14. Christian Bruns, 2013. "Elections and Market Provision of Information," CESifo Working Paper Series 4091, CESifo Group Munich.
    15. Matteo Triossiv, 2010. "Costly information acquisition. Better to toss a coin?," Documentos de Trabajo 267, Centro de Economía Aplicada, Universidad de Chile.
    16. repec:esx:essedp:733 is not listed on IDEAS
    17. repec:spr:jogath:v:46:y:2017:i:2:d:10.1007_s00182-016-0546-6 is not listed on IDEAS

    More about this item

    JEL classification:

    • D72 - Microeconomics - - Analysis of Collective Decision-Making - - - Political Processes: Rent-seeking, Lobbying, Elections, Legislatures, and Voting Behavior

    NEP fields

    This paper has been announced in the following NEP Reports:

    Statistics

    Access and download statistics

    Corrections

    All material on this site has been provided by the respective publishers and authors. You can help correct errors and omissions. When requesting a correction, please mention this item's handle: RePEc:cla:levrem:784828000000000461. See general information about how to correct material in RePEc.

    For technical questions regarding this item, or to correct its authors, title, abstract, bibliographic or download information, contact: (David K. Levine). General contact details of provider: http://www.dklevine.com/ .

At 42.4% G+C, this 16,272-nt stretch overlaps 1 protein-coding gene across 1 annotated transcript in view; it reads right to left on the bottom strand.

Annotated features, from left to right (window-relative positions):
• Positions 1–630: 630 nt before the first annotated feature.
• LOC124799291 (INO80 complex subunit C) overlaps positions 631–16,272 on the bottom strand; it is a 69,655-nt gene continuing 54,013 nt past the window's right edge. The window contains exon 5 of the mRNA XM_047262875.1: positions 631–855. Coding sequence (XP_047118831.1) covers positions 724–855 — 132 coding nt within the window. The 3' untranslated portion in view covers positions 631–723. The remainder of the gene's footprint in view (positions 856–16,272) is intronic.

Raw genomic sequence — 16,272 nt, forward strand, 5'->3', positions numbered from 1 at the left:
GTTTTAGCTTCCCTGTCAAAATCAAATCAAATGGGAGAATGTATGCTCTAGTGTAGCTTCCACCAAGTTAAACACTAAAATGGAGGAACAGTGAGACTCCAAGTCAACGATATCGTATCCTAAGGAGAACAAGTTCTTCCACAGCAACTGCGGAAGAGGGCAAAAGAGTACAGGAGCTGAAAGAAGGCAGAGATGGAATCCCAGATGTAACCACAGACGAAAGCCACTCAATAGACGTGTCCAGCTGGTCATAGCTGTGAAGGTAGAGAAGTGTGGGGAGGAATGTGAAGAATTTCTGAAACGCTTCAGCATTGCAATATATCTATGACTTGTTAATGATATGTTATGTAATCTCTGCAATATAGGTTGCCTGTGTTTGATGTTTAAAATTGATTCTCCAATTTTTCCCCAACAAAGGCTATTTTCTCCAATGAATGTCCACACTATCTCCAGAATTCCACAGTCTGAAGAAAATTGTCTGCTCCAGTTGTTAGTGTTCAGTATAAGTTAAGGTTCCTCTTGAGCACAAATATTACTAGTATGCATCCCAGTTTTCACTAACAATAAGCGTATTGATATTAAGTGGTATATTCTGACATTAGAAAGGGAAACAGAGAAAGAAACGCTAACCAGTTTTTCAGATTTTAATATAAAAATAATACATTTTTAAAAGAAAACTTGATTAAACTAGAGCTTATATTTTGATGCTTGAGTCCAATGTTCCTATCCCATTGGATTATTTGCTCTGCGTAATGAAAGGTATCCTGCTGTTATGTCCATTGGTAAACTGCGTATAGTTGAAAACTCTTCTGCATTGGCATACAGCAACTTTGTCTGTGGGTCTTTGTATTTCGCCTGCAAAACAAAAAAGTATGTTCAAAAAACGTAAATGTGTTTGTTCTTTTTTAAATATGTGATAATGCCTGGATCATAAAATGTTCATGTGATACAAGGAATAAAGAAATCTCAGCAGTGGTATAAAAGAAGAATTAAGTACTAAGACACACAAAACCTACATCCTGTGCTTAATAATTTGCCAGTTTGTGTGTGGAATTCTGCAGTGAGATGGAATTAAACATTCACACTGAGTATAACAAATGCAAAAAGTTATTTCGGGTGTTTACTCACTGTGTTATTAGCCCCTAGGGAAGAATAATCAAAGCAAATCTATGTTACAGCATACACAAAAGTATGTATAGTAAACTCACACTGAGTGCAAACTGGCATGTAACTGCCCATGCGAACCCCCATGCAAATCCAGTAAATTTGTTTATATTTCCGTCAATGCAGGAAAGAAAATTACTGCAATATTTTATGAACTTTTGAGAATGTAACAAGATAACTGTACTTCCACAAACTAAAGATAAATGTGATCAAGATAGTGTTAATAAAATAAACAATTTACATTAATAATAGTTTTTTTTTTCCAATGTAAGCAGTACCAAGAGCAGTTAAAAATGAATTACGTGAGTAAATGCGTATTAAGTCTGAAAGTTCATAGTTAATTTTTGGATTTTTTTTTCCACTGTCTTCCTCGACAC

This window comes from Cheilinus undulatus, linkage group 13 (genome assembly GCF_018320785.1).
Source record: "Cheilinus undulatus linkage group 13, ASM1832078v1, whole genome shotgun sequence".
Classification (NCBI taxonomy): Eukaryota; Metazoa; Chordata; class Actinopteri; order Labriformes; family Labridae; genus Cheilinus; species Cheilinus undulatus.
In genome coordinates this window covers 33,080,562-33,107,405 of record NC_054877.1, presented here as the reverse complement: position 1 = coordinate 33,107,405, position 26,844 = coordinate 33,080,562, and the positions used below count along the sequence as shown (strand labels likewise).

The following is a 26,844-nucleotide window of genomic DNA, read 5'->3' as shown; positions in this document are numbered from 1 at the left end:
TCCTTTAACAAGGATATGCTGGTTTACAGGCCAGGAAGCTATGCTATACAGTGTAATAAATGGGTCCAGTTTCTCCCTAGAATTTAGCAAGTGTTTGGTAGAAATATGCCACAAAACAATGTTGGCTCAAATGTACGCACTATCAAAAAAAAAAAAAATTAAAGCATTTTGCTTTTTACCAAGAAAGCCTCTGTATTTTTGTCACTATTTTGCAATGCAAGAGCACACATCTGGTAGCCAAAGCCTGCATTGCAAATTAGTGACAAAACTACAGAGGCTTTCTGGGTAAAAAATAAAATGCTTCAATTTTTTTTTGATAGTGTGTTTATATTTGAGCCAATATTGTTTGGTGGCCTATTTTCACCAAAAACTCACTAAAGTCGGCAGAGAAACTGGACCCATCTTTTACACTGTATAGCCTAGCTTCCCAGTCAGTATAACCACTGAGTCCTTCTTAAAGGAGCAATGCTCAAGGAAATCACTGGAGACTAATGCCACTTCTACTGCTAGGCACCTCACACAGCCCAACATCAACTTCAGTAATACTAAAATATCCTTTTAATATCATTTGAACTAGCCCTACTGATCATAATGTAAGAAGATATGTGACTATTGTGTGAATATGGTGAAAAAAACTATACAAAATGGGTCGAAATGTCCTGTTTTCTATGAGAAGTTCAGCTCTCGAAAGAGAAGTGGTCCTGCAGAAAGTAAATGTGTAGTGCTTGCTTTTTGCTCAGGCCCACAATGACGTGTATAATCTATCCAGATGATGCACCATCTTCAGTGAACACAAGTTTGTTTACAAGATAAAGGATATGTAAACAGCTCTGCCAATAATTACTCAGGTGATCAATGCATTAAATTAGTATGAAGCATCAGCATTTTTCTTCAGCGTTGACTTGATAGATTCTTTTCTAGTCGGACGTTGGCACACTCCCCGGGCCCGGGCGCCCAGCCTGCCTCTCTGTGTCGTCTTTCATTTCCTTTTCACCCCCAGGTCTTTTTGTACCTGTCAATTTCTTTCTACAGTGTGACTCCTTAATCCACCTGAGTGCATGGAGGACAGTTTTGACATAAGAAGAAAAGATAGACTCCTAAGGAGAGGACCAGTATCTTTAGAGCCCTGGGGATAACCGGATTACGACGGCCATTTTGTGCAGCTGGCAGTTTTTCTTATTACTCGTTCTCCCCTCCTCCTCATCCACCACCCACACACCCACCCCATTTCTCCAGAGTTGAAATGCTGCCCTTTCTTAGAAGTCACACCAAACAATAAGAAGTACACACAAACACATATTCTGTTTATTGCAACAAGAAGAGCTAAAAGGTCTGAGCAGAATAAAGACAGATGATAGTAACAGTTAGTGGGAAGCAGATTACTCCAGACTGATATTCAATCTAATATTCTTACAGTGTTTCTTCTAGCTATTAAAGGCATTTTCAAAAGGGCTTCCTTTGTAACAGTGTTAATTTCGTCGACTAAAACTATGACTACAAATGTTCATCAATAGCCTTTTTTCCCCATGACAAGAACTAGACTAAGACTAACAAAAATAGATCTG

If you have authored this item and are not yet registered with RePEc, we encourage you to do it here. This allows to link your profile to this item. It also allows you to accept potential citations to this item that we are uncertain about.

    If CitEc recognized a reference but did not link an item in RePEc to it, you can help with this form .

    If you know of missing items citing this one, you can help us creating those links by adding the relevant references in the same way as above, for each refering item. If you are a registered author of this item, you may also want to check the "citations" tab in your RePEc Author Service profile, as there may be some citations waiting for confirmation.

    Please note that corrections may take a couple of weeks to filter through the various RePEc services.

    IDEAS is a RePEc service hosted by the Research Division of the Federal Reserve Bank of St. Louis . RePEc uses bibliographic data supplied by the respective publishers.